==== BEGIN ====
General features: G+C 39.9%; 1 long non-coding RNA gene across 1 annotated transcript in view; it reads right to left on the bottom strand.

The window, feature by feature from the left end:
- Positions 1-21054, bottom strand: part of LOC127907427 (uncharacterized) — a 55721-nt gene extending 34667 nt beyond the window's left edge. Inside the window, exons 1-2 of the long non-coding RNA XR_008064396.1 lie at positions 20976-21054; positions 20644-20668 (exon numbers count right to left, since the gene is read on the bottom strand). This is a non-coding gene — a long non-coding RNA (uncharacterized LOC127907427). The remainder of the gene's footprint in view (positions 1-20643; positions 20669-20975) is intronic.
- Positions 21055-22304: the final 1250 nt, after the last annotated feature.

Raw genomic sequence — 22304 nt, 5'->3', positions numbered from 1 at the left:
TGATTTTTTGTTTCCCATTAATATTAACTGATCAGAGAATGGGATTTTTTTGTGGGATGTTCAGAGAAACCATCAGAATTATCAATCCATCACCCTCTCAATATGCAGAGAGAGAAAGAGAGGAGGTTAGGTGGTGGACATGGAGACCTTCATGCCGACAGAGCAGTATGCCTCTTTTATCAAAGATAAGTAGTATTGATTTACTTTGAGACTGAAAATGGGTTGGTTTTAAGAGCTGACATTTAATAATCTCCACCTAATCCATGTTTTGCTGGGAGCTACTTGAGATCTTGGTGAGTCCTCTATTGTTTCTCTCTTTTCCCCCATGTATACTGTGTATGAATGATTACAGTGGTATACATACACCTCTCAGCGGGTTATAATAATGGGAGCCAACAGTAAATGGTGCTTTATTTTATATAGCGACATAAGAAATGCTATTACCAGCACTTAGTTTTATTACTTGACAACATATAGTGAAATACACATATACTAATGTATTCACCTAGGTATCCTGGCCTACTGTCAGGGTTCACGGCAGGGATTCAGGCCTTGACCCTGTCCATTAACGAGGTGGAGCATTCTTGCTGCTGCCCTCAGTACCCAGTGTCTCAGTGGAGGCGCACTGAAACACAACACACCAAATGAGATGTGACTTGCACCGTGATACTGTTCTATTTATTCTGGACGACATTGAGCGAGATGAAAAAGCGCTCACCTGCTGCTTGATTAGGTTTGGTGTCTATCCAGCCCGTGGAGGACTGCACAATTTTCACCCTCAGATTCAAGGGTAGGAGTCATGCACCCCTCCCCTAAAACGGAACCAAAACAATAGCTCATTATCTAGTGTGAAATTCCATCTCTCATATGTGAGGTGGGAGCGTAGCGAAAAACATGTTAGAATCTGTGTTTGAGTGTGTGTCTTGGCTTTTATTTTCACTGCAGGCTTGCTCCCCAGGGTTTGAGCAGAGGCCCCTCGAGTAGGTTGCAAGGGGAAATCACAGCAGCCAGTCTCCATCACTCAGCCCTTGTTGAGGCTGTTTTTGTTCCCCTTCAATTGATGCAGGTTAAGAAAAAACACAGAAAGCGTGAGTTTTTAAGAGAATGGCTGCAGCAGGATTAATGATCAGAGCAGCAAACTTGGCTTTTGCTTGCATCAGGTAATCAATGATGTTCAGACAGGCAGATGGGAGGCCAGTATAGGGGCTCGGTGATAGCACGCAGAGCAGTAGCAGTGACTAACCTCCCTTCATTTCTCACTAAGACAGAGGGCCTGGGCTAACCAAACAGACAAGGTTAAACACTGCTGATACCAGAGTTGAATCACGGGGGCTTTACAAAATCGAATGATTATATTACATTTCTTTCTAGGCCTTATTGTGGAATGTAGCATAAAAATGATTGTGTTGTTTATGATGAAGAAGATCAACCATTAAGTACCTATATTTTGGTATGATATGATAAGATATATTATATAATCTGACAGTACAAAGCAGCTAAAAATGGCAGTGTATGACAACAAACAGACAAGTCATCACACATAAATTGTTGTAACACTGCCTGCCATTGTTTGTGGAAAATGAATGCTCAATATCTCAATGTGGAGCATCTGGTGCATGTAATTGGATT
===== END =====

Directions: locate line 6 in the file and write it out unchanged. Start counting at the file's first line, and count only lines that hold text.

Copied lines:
TGATTTTTTGTTTCCCATTAATATTAACTGATCAGAGAATGGGATTTTTTTGTGGGATGTTCAGAGAAACCATCAGAATTATCAATCCATCACCCTCTCAATATGCAGAGAGAGAAAGAGAGGAGGTTAGGTGGTGGACATGGAGACCTTCATGCCGACAGAGCAGTATGCCTCTTTTATCAAAGATAAGTAGTATTGATTTACTTTGAGACTGAAAATGGGTTGGTTTTAAGAGCTGACATTTAATAATCTCCACCTAATCCATGTTTTGCTGGGAGCTACTTGAGATCTTGGTGAGTCCTCTATTGTTTCTCTCTTTTCCCCCATGTATACTGTGTATGAATGATTACAGTGGTATACATACACCTCTCAGCGGGTTATAATAATGGGAGCCAACAGTAAATGGTGCTTTATTTTATATAGCGACATAAGAAATGCTATTACCAGCACTTAGTTTTATTACTTGACAACATATAGTGAAATACACATATACTAATGTATTCACCTAGGTATCCTGGCCTACTGTCAGGGTTCACGGCAGGGATTCAGGCCTTGACCCTGTCCATTAACGAGGTGGAGCATTCTTGCTGCTGCCCTCAGTACCCAGTGTCTCAGTGGAGGCGCACTGAAACACAACACACCAAATGAGATGTGACTTGCACCGTGATACTGTTCTATTTATTCTGGACGACATTGAGCGAGATGAAAAAGCGCTCACCTGCTGCTTGATTAGGTTTGGTGTCTATCCAGCCCGTGGAGGACTGCACAATTTTCACCCTCAGATTCAAGGGTAGGAGTCATGCACCCCTCCCCTAAAACGGAACCAAAACAATAGCTCATTATCTAGTGTGAAATTCCATCTCTCATATGTGAGGTGGGAGCGTAGCGAAAAACATGTTAGAATCTGTGTTTGAGTGTGTGTCTTGGCTTTTATTTTCACTGCAGGCTTGCTCCCCAGGGTTTGAGCAGAGGCCCCTCGAGTAGGTTGCAAGGGGAAATCACAGCAGCCAGTCTCCATCACTCAGCCCTTGTTGAGGCTGTTTTTGTTCCCCTTCAATTGATGCAGGTTAAGAAAAAACACAGAAAGCGTGAGTTTTTAAGAGAATGGCTGCAGCAGGATTAATGATCAGAGCAGCAAACTTGGCTTTTGCTTGCATCAGGTAATCAATGATGTTCAGACAGGCAGATGGGAGGCCAGTATAGGGGCTCGGTGATAGCACGCAGAGCAGTAGCAGTGACTAACCTCCCTTCATTTCTCACTAAGACAGAGGGCCTGGGCTAACCAAACAGACAAGGTTAAACACTGCTGATACCAGAGTTGAATCACGGGGGCTTTACAAAATCGAATGATTATATTACATTTCTTTCTAGGCCTTATTGTGGAATGTAGCATAAAAATGATTGTGTTGTTTATGATGAAGAAGATCAACCATTAAGTACCTATATTTTGGTATGATATGATAAGATATATTATATAATCTGACAGTACAAAGCAGCTAAAAATGGCAGTGTATGACAACAAACAGACAAGTCATCACACATAAATTGTTGTAACACTGCCTGCCATTGTTTGTGGAAAATGAATGCTCAATATCTCAATGTGGAGCATCTGGTGCATGTAATTGGATT